On a foggy 2 January 1890, near Liverpool, White Star Line’s Britannic (1874), bound for Liverpool from New York, collided with and sank the brigantine Czarowitz as both ships entered the Mersey from the Crosby Channel. Each vessel was under pilot control. Czarowitz’s pilot and five crew members were rescued. Less fortunate was Czarowitz’s captain, Peter Pengelly, a native of Looe, Cornwall, who died. He left behind a widow and five children.
Britannic struck the brigantine on the port quarter and quickly rammed straight through her, slicing about 20 feet off of Czarowitz’s stern. The vessel sank quickly, but in the shallow Mersey the upper portions of her masts remained above water. This fact, no doubt, saved several lives.
A brigantine is a two-masted vessel with foremast fully square rigged and her mainmast rigged with both a fore-and-aft mainsail (a gaff sail) and a square topsail, and possibly a topgallant sail. —Wikipedia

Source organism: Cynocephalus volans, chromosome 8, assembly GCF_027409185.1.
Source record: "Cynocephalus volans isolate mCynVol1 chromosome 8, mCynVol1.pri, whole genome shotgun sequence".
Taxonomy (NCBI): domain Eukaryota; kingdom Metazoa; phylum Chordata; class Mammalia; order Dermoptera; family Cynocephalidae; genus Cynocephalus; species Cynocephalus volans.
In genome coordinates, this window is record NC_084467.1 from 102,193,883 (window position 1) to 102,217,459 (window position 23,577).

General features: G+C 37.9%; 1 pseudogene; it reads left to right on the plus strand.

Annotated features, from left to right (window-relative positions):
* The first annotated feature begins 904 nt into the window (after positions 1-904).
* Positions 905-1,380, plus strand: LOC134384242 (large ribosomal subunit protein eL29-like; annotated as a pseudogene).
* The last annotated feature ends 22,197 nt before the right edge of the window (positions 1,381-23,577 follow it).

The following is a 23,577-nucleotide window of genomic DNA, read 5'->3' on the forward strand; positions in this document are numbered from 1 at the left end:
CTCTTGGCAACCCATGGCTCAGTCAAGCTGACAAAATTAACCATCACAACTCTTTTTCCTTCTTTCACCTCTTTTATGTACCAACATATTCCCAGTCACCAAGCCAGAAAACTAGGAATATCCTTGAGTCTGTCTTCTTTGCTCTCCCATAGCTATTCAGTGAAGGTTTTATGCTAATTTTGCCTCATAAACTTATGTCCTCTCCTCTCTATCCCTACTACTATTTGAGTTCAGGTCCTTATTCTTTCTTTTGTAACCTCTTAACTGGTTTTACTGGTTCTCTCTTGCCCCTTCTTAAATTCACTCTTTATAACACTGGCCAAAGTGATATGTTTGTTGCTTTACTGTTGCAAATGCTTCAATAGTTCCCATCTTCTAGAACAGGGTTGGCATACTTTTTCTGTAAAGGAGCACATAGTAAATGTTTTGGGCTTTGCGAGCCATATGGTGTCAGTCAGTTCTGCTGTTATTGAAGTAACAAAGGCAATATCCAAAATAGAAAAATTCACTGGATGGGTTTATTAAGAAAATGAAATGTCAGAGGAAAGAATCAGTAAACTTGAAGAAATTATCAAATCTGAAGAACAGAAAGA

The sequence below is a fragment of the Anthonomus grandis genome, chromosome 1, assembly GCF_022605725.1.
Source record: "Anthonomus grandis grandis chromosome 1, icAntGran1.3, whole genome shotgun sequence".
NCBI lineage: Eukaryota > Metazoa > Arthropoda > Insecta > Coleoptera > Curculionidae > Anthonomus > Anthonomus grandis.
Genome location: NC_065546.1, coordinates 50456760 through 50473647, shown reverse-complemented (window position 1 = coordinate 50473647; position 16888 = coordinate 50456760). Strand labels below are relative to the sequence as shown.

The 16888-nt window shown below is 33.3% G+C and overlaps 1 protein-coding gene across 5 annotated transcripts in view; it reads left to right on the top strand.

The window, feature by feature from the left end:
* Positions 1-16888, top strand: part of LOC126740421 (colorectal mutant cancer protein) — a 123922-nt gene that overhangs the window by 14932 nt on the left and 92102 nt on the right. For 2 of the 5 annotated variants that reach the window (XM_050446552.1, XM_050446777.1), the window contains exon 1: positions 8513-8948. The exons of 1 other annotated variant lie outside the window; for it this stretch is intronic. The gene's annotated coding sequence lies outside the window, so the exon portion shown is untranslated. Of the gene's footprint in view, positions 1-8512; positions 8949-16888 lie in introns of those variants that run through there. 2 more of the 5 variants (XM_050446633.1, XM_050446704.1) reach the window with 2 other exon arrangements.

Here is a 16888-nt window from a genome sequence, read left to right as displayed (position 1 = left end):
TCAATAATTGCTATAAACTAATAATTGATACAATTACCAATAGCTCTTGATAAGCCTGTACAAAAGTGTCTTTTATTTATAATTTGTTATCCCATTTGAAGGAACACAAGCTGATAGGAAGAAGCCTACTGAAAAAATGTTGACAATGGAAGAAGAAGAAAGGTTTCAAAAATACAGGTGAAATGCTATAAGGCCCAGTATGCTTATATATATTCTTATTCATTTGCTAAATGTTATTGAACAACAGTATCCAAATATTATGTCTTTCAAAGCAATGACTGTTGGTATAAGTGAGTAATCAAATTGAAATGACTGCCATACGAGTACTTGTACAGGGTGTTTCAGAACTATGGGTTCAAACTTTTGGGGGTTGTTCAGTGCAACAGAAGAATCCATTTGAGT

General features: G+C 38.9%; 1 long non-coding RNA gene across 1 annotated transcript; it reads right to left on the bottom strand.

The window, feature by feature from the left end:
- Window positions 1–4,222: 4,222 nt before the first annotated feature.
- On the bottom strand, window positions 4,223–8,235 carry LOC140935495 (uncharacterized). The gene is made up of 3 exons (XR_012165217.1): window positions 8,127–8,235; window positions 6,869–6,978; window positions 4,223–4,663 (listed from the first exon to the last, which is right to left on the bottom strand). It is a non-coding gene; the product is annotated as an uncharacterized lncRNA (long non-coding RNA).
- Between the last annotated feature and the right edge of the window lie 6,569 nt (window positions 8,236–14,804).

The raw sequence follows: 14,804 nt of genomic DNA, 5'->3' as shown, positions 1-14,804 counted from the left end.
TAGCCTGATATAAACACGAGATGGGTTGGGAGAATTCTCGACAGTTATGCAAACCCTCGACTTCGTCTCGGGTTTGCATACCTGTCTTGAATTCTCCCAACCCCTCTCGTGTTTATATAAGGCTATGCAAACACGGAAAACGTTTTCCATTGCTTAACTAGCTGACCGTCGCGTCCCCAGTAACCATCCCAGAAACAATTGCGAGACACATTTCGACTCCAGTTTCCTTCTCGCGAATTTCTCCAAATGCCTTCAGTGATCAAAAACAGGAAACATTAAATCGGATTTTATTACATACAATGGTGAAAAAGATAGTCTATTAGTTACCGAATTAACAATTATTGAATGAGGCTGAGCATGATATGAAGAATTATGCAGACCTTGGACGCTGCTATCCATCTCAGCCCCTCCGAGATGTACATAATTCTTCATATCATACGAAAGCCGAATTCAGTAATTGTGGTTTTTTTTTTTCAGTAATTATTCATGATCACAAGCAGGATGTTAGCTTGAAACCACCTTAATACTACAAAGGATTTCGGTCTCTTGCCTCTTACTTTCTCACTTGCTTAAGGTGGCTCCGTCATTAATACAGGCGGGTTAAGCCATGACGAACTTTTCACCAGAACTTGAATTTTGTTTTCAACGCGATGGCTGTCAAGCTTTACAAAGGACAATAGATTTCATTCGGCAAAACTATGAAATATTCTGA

Two boats were quickly launched from Britannic, and it took only about 15 minutes for Czarowitz’s survivors to be plucked from the rigging and brought to the liner. The men were then delivered to the Liverpool Sailors’ Home for medical attention.
A court eventually found that the collision resulted from Britannic’s excessive speed. Yet White Star was found not liable, since Britannic was being helmed by a pilot at the time of the collision.
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